Rift Valley Fever Death Toll in Saudi Arabia Rises to 30
The Saudi health ministry said Tuesday that the death toll from the mosquito-borne Rift Valley Fever had risen to 30 out of a total of 148 who have been stricken with the disease, including two in Riyadh.
From Sunday to Monday, three more people died of the disease, while two residents from Jizan, the region in the southwest of the kingdom most affected by the fever, were found contaminated in the Saudi capital, the ministry said.
The appearance of the two cases in Riyadh and four others in Asir, close to Jizan, does not mean that the disease has spread to these regions, a ministry statement added.
Saudi King Fahd ordered on Sunday the destruction of all livestock carrying or suspected of carrying the deadly fever.
The disease was first reported on September 11 in the south of the kingdom near the border with Yemen, where 30 people have also died in the Red Sea region of Hodeida, 225 kilometers (140 miles) west of Sanaa.
A Saudi official said Monday that Saudi Arabia had closed its borders with Yemen to prevent the spread of Rift Valley Fever, though Yemen's ambassador to Riyadh said he could not confirm the closure.
Saudi and Yemeni authorities are cooperating in their attempts to eradicate the fever: 20 Saudi planes sprayed insecticides in the infected zones on both sides of the Saudi-Yemeni border, while the two countries have met to establish joint technical committees.
South African experts arrived in Saudi Arabia Sunday to help in the fight against the deadly fever, while Yemen said teams from the Geneva-based World Health Organization (WHO) and the US-based Center for Disease Control (CDC) arrived Monday in Sanaa.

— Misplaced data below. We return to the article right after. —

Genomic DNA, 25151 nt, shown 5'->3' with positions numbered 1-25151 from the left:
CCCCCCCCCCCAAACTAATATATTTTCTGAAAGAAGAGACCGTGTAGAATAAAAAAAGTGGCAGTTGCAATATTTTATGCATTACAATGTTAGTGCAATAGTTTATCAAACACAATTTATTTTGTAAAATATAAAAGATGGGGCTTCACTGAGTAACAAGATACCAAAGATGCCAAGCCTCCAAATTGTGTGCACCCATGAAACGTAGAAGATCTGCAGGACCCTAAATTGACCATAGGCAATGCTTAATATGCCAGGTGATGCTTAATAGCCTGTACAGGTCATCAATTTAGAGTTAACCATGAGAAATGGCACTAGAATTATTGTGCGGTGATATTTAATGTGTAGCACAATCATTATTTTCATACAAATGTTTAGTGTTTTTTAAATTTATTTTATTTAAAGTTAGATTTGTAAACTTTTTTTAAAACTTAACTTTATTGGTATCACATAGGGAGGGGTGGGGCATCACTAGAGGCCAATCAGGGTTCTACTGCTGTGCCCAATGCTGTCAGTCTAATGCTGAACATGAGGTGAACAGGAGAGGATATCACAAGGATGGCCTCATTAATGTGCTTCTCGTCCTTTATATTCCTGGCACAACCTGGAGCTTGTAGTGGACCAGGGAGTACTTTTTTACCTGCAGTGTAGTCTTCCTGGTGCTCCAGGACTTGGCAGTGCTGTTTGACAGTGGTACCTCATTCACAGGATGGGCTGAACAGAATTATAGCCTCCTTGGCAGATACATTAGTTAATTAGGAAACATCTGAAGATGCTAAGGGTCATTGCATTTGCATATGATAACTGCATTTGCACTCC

It is the first time that the disease, which affects domestic animals and can be transmitted to humans by mosquitoes, has been known to strike outside Africa.
Symptoms include hemorrhagic fever, encephalitis and eye problems, although human deaths from the disease are rare, according to experts.
Although it is possible to vaccinate animals against Rift Valley Fever, there is no vaccine for humans available on the market yet.
The WHO on Monday warned that protective clothing was essential to prevent people catching the disease.
Mike Ryan, the WHO's coordinator for disease surveillance and response, told AFP said the experts would help ascertain the causes of the outbreak and advise the governments on tackling it.
Ryan said early suspicions focussed on infected cattle that may have been imported into Yemen from the Horn of Africa.
He gave high marks to Saudi Arabia and Yemen for being "very good and very transparent" in publicly acknowledging the emergency, taking quick steps to slaughter suspect cattle and calling in international help – RIYADH (AFP)
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